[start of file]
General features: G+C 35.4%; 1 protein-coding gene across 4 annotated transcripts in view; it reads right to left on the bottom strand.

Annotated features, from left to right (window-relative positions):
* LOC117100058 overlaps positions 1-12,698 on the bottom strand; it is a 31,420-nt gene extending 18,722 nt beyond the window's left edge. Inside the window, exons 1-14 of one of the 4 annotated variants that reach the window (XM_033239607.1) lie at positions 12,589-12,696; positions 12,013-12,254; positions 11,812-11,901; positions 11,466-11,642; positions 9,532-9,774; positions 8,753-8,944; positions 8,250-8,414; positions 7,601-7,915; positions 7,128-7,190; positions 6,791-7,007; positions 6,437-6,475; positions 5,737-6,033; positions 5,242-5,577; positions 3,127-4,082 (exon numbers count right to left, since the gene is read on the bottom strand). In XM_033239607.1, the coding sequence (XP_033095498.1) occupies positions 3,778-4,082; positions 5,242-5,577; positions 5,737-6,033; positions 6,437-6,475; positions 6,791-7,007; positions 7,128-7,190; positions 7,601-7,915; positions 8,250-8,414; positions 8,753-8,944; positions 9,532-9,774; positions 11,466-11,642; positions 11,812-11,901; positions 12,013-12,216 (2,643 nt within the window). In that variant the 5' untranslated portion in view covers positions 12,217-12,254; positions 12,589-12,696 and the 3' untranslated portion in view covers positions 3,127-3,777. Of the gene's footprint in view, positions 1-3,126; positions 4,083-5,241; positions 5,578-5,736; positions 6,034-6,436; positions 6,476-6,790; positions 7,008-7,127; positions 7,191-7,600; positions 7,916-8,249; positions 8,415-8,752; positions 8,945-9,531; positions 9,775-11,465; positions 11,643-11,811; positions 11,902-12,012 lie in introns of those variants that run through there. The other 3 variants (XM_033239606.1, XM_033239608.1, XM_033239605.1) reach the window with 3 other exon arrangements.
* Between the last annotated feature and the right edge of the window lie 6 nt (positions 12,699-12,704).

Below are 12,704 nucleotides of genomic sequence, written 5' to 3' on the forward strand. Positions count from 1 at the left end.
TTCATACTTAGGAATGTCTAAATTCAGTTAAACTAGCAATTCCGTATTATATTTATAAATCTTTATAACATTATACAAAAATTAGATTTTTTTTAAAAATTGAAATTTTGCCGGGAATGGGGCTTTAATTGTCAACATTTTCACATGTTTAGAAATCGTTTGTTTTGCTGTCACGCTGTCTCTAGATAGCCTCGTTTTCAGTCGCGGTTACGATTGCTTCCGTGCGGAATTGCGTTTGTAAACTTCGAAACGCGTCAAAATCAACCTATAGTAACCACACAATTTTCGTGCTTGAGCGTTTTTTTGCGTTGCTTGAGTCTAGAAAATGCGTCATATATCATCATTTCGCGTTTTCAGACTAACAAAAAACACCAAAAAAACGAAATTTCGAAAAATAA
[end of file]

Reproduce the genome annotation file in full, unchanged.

General features: G+C 35.4%; 1 protein-coding gene across 4 annotated transcripts in view; it reads right to left on the bottom strand.

Annotated features, from left to right (window-relative positions):
* LOC117100058 overlaps positions 1-12,698 on the bottom strand; it is a 31,420-nt gene extending 18,722 nt beyond the window's left edge. Inside the window, exons 1-14 of one of the 4 annotated variants that reach the window (XM_033239607.1) lie at positions 12,589-12,696; positions 12,013-12,254; positions 11,812-11,901; positions 11,466-11,642; positions 9,532-9,774; positions 8,753-8,944; positions 8,250-8,414; positions 7,601-7,915; positions 7,128-7,190; positions 6,791-7,007; positions 6,437-6,475; positions 5,737-6,033; positions 5,242-5,577; positions 3,127-4,082 (exon numbers count right to left, since the gene is read on the bottom strand). In XM_033239607.1, the coding sequence (XP_033095498.1) occupies positions 3,778-4,082; positions 5,242-5,577; positions 5,737-6,033; positions 6,437-6,475; positions 6,791-7,007; positions 7,128-7,190; positions 7,601-7,915; positions 8,250-8,414; positions 8,753-8,944; positions 9,532-9,774; positions 11,466-11,642; positions 11,812-11,901; positions 12,013-12,216 (2,643 nt within the window). In that variant the 5' untranslated portion in view covers positions 12,217-12,254; positions 12,589-12,696 and the 3' untranslated portion in view covers positions 3,127-3,777. Of the gene's footprint in view, positions 1-3,126; positions 4,083-5,241; positions 5,578-5,736; positions 6,034-6,436; positions 6,476-6,790; positions 7,008-7,127; positions 7,191-7,600; positions 7,916-8,249; positions 8,415-8,752; positions 8,945-9,531; positions 9,775-11,465; positions 11,643-11,811; positions 11,902-12,012 lie in introns of those variants that run through there. The other 3 variants (XM_033239606.1, XM_033239608.1, XM_033239605.1) reach the window with 3 other exon arrangements.
* Between the last annotated feature and the right edge of the window lie 6 nt (positions 12,699-12,704).

Below are 12,704 nucleotides of genomic sequence, written 5' to 3' on the forward strand. Positions count from 1 at the left end.
TTCATACTTAGGAATGTCTAAATTCAGTTAAACTAGCAATTCCGTATTATATTTATAAATCTTTATAACATTATACAAAAATTAGATTTTTTTTAAAAATTGAAATTTTGCCGGGAATGGGGCTTTAATTGTCAACATTTTCACATGTTTAGAAATCGTTTGTTTTGCTGTCACGCTGTCTCTAGATAGCCTCGTTTTCAGTCGCGGTTACGATTGCTTCCGTGCGGAATTGCGTTTGTAAACTTCGAAACGCGTCAAAATCAACCTATAGTAACCACACAATTTTCGTGCTTGAGCGTTTTTTTGCGTTGCTTGAGTCTAGAAAATGCGTCATATATCATCATTTCGCGTTTTCAGACTAACAAAAAACACCAAAAAAACGAAATTTCGAAAAATAA